Economics Karl Marx and Frederick Term Paper

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He contrasted the work done in factories with such tasks as lace making, stocking knitting and rural work and felt that factory work was easier by comparison and less tedious or monotonous in nature. The arguments of Marx and Ure are as dissimilar as two could possibly be. While Marx believed that history of technology since 1830 could be described as one of 'weapons against the revolts of the working-class', Andrew Ure felt that machine system was just so perfect that it could destroy any labor unions that ever came into existence. Writing about the dressing machine, he said:

It affords an instructive warning to workmen to beware of strikes, by proving how surely science, at the call of capital, will defeat every unjustifiable union, which labourers may form.

Thomas Carlyle was another important figure of the time. He can be described as the man whose views ran somewhere in the middle of two extremes presented by Marx and Ure. While he understood that machine age was here to stay, he did not want people to rely too heavily on machines and was among the first few to criticize such dependence:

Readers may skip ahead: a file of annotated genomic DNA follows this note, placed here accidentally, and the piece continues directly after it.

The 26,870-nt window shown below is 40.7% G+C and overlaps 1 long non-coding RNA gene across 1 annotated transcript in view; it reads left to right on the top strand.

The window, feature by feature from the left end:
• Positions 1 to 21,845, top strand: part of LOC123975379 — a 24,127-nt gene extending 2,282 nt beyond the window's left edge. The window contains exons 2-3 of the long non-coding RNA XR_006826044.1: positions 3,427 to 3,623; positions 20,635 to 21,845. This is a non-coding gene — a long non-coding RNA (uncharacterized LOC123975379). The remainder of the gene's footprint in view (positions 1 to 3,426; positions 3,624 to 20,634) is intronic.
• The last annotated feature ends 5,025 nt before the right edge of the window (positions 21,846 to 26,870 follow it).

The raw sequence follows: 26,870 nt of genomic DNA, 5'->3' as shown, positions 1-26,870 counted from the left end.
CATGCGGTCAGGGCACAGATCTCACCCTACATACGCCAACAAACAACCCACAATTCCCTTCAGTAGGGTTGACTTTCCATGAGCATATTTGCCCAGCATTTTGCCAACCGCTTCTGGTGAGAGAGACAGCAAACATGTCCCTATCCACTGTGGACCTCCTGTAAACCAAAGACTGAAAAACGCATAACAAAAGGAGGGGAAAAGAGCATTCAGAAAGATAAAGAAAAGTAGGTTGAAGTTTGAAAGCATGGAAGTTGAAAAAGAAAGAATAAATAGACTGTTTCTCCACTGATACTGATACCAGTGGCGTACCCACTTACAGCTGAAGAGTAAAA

Not the external and physical alone is now managed by machinery, but the internal and spiritual also. Here too nothing follows its spontaneous course, nothing is left to be accomplished by the old natural methods.
.. Men are grown mechanical in head and in heart, as well as in hand."

Carlyle's views were more spiritual in nature than commercial or industrial. He was not exactly interested in criticizing the machine, but what it had done to the human soul and psyche. He rightly felt that people were more or less not interested in the invisible anymore. They had seen the machine do so much; they felt that all that they can do is in the visible. This meant that machine had somehow replaced spirituality and the belief in the unseen.

Hence Marx, Ure and Carlyle all differ in their arguments on the machine age and the factory system. While Ure eulogizes them, Mrax offer harsh criticism while Carlyle takes a middle path and only criticizes the effects of mechanical revolution of spirituality.


Karl Marx and Frederick Engels. The Communist Manifesto 1848. Retrieved online 24th September 2006 at

Andrew Ure. Philosophy of the Manufacturers. 1835 Retrieved online 24th September 2006 at

Thomas Carlyle: Signs of the Times: The "Mechanical Age." Retrieved online 24th September 2006 at

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